Wamu Employee Pensions Are Uncertain After Stock Losses
By Kirsten Grind, San Antonio Business Journal
October 1, 2008
Thousands of Washington Mutual Inc. employees across the country whose stock options are worthless now face the possibility that their pension benefits may be at risk.
JPMorgan Chase & Co., which took over Washington Mutual’s banking assets last Thursday, Sept. 25, is expected to make a decision about employees’ pension plans by the end of this week. The company has not disclosed the alternatives it’s considering.
WaMu’s employees also have suffered significant losses on their 401(k) plans because many of them were invested heavily in WaMu stock or WaMu funds that held company stock, according to an executive who recently left the company after nine years.
WaMu employs about 43,000 people across the country and more than half of all employees nationwide are estimated to be holding 401(k) plans. The company has 22 banking centers in San Antonio and operates a massive Regional Operations Center in San Antonio’s Stone Oak area. WaMu employs 1,800 people at the Regional Operations Center and 200 at its bank branches in San Antonio.
The company’s stock has lost nearly all of its value in the past year, plunging to 16 cents a share after the company’s seizure by the federal government and ensuing bankruptcy. Most of the options gave employees the right to buy stock at an average price of $44 a share.
Employees held about 31 million stock options at the end of 2007, according to WaMu’s annual report. Not all of the options were fully vested.
“It’s an unbelievable amount of money that got evaporated,” said the former WaMu executive, who declined to be named. “I think the only difference between this and Enron is the majority of WaMu employees will end up having jobs where everyone at Enron lost their job.”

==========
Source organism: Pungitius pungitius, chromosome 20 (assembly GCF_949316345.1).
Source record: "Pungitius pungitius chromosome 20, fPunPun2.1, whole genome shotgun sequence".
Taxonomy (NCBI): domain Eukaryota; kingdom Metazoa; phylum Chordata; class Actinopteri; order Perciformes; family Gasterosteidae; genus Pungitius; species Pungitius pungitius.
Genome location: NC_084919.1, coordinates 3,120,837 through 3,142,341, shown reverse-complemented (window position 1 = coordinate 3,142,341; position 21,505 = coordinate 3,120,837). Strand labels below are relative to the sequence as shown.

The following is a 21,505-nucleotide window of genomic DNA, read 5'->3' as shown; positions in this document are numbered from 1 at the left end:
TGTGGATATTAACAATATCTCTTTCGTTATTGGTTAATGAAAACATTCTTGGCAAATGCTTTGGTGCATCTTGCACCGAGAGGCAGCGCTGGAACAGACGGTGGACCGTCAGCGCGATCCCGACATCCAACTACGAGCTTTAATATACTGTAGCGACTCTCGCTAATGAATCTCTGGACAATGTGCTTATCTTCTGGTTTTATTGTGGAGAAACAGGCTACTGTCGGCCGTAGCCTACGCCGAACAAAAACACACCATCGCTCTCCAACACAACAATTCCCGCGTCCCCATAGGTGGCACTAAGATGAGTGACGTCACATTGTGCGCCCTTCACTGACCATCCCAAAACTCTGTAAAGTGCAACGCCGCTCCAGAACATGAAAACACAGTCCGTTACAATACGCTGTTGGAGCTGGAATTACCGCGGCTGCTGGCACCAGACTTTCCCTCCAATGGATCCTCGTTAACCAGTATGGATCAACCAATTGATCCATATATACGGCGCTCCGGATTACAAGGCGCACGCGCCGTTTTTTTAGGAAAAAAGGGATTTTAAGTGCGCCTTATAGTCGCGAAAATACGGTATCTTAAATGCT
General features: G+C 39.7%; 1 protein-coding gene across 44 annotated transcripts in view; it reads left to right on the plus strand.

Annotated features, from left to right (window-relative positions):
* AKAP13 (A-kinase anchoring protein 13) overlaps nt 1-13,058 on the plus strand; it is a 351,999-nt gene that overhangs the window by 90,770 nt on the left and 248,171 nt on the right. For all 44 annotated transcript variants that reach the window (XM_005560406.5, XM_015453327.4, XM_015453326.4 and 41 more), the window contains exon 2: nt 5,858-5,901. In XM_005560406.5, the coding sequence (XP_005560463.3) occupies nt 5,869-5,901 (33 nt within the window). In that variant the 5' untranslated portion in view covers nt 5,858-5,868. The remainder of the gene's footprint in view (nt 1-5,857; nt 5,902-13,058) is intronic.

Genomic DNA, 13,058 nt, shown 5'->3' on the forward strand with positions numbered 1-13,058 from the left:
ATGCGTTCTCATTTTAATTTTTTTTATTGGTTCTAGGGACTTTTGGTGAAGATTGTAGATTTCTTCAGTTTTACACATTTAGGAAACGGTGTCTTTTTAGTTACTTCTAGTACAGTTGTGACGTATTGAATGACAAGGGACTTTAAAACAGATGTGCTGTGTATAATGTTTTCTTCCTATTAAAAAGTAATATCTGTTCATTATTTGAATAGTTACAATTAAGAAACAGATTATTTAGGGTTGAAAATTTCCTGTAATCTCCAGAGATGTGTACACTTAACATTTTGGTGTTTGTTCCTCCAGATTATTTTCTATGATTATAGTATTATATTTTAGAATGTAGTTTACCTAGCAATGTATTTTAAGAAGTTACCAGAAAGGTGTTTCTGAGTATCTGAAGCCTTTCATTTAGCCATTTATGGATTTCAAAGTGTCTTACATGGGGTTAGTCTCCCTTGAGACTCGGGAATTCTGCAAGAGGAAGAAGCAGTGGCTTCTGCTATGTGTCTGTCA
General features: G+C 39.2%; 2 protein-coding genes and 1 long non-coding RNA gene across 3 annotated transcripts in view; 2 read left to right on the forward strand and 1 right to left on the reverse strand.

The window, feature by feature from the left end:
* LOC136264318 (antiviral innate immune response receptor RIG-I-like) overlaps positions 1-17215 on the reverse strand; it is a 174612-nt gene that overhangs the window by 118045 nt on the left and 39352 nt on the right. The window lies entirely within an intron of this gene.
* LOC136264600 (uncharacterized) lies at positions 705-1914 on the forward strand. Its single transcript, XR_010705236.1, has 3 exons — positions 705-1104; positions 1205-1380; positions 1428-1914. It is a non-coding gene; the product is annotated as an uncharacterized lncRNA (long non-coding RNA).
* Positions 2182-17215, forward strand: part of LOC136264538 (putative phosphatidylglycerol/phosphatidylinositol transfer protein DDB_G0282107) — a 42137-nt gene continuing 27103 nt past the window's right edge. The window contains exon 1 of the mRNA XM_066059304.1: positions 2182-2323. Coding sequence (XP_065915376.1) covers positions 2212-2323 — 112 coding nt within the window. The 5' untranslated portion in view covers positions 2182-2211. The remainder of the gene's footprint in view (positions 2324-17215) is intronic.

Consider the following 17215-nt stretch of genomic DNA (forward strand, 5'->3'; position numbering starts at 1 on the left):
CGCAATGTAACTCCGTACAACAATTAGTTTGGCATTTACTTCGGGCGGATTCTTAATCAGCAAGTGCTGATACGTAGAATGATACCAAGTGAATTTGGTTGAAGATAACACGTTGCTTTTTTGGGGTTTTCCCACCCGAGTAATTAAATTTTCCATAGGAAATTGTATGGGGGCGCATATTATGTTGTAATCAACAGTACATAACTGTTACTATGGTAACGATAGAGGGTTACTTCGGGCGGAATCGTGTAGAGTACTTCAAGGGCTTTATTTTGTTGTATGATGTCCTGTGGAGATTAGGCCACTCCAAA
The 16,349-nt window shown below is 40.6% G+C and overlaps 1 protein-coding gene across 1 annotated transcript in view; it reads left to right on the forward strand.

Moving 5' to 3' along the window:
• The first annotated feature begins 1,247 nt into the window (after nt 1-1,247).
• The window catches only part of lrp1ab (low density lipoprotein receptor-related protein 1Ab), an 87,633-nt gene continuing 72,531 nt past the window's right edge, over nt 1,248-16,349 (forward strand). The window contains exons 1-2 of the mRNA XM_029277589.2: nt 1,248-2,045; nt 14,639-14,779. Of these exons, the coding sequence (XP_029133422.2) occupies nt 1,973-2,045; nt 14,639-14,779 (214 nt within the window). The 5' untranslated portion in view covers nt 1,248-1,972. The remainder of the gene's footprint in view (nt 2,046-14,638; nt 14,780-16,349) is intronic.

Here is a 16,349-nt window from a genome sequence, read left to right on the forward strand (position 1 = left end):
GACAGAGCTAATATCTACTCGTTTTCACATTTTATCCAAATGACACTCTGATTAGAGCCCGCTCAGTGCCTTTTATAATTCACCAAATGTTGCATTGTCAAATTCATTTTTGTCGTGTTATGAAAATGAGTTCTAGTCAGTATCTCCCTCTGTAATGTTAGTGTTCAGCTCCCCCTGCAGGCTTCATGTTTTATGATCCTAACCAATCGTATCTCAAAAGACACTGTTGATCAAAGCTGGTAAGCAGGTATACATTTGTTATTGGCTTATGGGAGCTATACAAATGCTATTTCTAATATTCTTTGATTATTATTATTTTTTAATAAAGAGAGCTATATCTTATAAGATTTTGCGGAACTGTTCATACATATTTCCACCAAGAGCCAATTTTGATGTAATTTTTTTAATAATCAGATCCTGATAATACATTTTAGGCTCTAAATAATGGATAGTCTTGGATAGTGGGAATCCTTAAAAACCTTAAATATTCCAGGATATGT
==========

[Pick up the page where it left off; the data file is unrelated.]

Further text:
Tom Kelly, a spokesman for JPMorgan Chase, said Tuesday that the company is working to sort through employees’ benefits, including its pension plans.
Kelly said the pensions are particularly challenging because employees are holding plans from other banks that were acquired by Washington Mutual and grandfathered into the bank.
He declined to give specifics on what the company might decide.
“We’re going through each plan to make sure we understand it,” he said. “We understand people have a lot of questions and we’re trying to get them answers as quickly as we can.”
In general, WaMu employees were eligible for pensions after a certain number of years and accrued between 2 percent and 3 percent of their salary each year paid by the company, according to the former executive.
At the end of 2007, WaMu had total pension plan assets of $2.2 billion and an estimated benefit obligation of $1.8 billion.
The pension plan assets included $4 million of WaMu common stock and fixed income securities, or about 0.17 percent of its total assets. Just over half of the plan was invested in domestic and international equities, which have taken a massive hit over the past several months amid increasing financial turmoil.
The amount of company stock owned by WaMu employees through their 401(k) retirement plans, isn’t known. But “it’s significant,” the former executive said.
Historically, there were no limits to how much employees could invest of their 401(k) in company stock.
At the end of August, WaMu sent a notice to 401(k) plan holders informing them that contributions to the Washington Mutual Stock Fund would be capped at 20 percent. A copy of the notice was obtained by the Puget Sound Business Journal, a sister publication of the San Antonio Business Journal.
WaMu’s letter of explanation warned employees that it’s “important to mix investments among different asset classes” and “investing large amounts in a single holding or stock — like the Washington Mutual Stock Fund — can leave a portfolio under-diversified.”
The new cap was slated to go into effect on Wednesday.
JPMorgan Chase took over only the banking assets and operations of the company. The stock stayed with the holding company, which is now in bankruptcy.
WaMu’s stock options were arranged in four categories: the 1994 Stock Option Plan, WaMu Shares Stock Option Plans, Acquired Plans and the 2003 Equity Incentive Plan. Many employees whose awards were wiped out were holding options that simply hadn’t vested yet.
In addition to the options listed in the last annual report, WaMu in recent weeks issued more options to senior executives priced at $2.32 a share, according to its regulatory filings. Those options, too, are now worthless.